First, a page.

*Data updated till July 24, 2016
There is thus an overall declining trend in the fatalities in the State since 2011, with a spike in 2016. However, internal trends are inconsistent. The Maoist fatalities in 2016 are half of the peak of 16 fatalities in 2011. SF fatalities in 2016 are presently the same as the peak of 2013, while they were at a low of two in 2015 and 2012. Civilian fatalities were recorded at seven in 2016 in comparison to a peak of 20 fatalities in 2011.
Other indicators suggest continuing consolidation by SFs, despite the setback of July 18. Till July 24, 2016, SFs had arrested 66 Maoists in the State, including two CPI-Maoist ‘area commanders,’ two ‘zonal commanders’ and a ‘supreme commander’ of the Revolutionary Communist Centre (RCC). Two Maoists had also surrendered in the State during this period. It is significant that, since 2013, only 12 Maoists have surrendered in Bihar, in comparison to 1,278 in Chhattisgarh, another LWE-affected State in the country. This suggests that Bihar’s surrender policy is not bearing the desired result and that there is a need to review it.
Under the new surrender policy of 2013, the Bihar Government provides financial aides including INR 250,000 to top leaders who surrender; INR 10,000 as immediate assistance and INR 3,000 per month for rehabilitation, as well as rewards for each weapon surrendered. The updated 2015 Chhattisgarh Government surrender policy also provides compensation for ammunition and weapons, as well as housing for surrendered Naxals, and the possibility of all previous cases being removed from the record. It has also been hold that, upon surrender “the individual will be watched for six months and if his behaviour is deemed to be good” he will be liable for a government job. These additional features seem to be attracting more Maoists in Chhattisgarh to give up arms and join the mainstream.
SF personnel also recovered significant caches of arms, ammunition and explosives in Bihar. In one incident of recovery, the Special Task Force (STF) constituted by the Saran District Police recovered two rifles, a double barrel gun, a country-made rifle, 205 cartridges of 7.62 bore SLR with charge clip, two pressure cooker bombs with explosive materials, six SLR rifle magazines, 22 chargers, two detonators, handbills asking people not to participate in panchayat (Village level local-self government institution) election and INR 250,000 in cash from Baarhichak Dihee village under Maker Police Station on May 2, 2016. According to Union Ministry of Home Affairs (UHMA) data on comparative parameters of LWE violence (upto June 30 2016), 436 arms have been recovered in 2016 (till June 30) across all States, while, 330 arms were recovered in the corresponding period in 2015. No specific data on recovery of arms in Bihar is available.
Bihar has recorded three major incidents (each involving three or more fatalities) in 2016 (till July 24) in which three civilians, 10 SF personnel and seven Maoists were killed, in comparison to no major incident registered in 2015. The major incidents of 2016 in the State were:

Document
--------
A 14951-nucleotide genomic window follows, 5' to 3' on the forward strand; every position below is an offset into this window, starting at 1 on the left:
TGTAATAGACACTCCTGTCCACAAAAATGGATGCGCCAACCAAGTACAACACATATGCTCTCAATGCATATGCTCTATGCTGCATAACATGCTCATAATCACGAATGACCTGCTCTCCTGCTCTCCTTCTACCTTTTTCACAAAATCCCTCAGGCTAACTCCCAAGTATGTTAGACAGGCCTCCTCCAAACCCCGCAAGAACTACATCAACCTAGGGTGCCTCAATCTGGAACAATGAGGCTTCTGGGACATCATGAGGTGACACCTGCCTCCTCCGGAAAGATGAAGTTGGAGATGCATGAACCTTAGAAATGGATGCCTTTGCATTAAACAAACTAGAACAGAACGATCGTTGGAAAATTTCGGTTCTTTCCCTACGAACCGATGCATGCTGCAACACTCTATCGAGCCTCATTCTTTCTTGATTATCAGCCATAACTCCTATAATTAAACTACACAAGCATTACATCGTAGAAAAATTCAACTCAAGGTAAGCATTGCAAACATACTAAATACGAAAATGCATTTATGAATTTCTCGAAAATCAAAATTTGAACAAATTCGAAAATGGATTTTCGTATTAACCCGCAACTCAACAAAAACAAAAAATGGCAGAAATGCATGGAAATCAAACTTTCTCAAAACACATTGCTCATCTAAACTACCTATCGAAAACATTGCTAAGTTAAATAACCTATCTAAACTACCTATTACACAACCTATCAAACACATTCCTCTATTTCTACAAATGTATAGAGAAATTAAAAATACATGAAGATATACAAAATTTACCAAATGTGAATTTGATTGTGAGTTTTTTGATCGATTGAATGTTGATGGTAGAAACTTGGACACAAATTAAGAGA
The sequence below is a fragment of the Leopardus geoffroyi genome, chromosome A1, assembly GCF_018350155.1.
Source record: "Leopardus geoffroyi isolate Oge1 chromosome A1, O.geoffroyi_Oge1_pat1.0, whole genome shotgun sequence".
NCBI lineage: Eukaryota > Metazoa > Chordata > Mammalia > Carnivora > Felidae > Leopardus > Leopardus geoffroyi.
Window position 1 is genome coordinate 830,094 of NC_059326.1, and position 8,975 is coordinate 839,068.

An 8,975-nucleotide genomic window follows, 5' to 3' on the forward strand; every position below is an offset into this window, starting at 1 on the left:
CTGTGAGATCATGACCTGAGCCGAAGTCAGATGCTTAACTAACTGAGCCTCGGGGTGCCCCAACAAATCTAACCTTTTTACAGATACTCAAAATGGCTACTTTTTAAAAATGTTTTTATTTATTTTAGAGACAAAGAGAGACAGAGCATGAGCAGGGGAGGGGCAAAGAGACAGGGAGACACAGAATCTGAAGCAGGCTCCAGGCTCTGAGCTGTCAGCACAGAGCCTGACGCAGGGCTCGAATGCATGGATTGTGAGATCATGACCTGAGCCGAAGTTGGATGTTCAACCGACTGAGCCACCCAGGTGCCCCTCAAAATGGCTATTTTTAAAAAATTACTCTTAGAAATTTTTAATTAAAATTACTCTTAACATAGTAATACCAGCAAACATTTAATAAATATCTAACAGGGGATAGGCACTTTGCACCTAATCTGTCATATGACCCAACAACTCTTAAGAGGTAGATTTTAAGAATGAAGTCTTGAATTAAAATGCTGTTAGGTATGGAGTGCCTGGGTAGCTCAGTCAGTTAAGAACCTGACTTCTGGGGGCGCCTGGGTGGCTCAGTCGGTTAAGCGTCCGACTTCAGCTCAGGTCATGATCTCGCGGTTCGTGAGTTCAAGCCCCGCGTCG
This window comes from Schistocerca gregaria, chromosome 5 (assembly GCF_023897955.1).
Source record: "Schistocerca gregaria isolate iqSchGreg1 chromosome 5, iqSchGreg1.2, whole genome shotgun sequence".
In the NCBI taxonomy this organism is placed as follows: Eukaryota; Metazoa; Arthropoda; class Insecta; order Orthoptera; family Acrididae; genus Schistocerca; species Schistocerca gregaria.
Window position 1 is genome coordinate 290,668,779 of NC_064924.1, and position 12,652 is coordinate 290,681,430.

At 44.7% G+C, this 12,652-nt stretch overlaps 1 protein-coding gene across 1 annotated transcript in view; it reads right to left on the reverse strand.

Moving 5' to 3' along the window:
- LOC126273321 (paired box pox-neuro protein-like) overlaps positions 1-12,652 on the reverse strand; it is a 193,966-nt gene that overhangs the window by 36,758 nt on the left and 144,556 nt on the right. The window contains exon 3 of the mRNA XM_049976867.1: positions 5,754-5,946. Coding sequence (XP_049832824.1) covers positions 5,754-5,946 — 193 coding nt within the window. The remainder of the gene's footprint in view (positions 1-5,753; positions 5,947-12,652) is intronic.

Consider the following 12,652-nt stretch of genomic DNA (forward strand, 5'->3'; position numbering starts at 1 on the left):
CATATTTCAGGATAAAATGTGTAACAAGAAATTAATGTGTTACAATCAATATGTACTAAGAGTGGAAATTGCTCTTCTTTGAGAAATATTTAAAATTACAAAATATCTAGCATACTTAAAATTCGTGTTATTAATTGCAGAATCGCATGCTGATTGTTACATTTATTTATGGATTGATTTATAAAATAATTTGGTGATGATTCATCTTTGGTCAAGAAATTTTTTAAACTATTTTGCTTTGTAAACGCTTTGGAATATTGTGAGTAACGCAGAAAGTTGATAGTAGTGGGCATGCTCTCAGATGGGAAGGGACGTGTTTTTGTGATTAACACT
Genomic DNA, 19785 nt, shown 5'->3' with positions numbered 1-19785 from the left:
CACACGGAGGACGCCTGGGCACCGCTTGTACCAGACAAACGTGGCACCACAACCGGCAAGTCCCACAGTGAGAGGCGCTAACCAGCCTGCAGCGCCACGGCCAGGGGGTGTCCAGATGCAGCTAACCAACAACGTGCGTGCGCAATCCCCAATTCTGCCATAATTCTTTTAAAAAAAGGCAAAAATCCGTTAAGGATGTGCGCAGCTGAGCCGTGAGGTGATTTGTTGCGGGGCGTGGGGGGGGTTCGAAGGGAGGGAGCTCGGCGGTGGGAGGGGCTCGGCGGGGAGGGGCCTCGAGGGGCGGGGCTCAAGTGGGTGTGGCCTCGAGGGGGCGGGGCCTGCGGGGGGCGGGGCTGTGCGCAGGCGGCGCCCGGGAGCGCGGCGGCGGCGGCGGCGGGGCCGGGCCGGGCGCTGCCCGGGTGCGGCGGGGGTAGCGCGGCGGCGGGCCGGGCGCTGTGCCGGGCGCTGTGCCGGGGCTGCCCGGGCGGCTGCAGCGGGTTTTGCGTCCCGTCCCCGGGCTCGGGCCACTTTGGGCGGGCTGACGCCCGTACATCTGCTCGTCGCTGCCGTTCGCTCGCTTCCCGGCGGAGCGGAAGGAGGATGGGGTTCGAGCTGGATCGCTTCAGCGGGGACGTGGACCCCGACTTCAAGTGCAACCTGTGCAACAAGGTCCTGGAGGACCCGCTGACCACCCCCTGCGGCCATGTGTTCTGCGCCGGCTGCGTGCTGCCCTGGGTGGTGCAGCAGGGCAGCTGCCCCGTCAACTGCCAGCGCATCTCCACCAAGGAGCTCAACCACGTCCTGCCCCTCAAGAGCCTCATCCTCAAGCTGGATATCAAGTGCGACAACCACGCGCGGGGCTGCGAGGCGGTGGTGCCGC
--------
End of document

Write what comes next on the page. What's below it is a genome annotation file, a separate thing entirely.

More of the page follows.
July 18: Ten CRPF personnel belonging to the 225th CoBRA battalion were killed and five were injured in a Maoist orchestrated IED blast in the forests of Aurangabad District. Three Maoists were also killed in the encounter.
May 21: CPI-Maoist cadres killed three villagers at Gadi village in Chakai area of Jamui District, branding all of them ‘Police informers’.
January 8: Four CPI-Maoist cadres were killed while one CoBRA trooper received bullet injuries in an exchange of fire between SFs and Maoists at Bandh Gorya village under Dhibra Police Station area in Aurangabad District.
Bihar Police continues to lag in terms of capacities to deal with evolving challenges created by the Maoists. According to the National Crimes Record Bureau (NCRB) data, Bihar had 77 Police personnel per 100,000 populations, as on December 31, 2013, the worst ratio in the country, and far below the national average of 141. On July 27, 2016, in the 22nd meeting of Eastern Zonal Council at Ranchi in Jharkhand, various development schemes carried out in LWE-affected areas were assessed, and Bihar was found to be lagging in construction of fortified Police Stations. Out of the 45 sanctioned fortified Police Stations in Bihar, 40 are yet to be constructed. By comparison, in neighbouring Jharkhand, out of 73 sanctioned fortified Police Stations, only two were yet to be completed; in Odisha, out of 52 sanctioned fortified Police Stations, 18 remained to be constructed; and in West Bengal, out of 17 fortified Police Stations, just one was yet to be completed.
Bihar reels under the combined impact of backwardness, poverty and poor governance, which continue to create pools of potential violence in the region, and the Maoists have been quick to tap into these reserves. As demonstrated in the Aurangabad incident, the Maoists retain significant residual capacities to strike, and it would be a mistake to believe that SFs have made gains that will automatically be held. Indeed, in the present situation, it is only a redoubling of effort, with massive administrative initiatives to address welfare and developmental deficits in the afflicted areas, that can ensure a steady consolidation of the State, and the progressive marginalization LWE elements.
*Deepak Kumar Nayak
Research Assistant, Institute for Conflict Management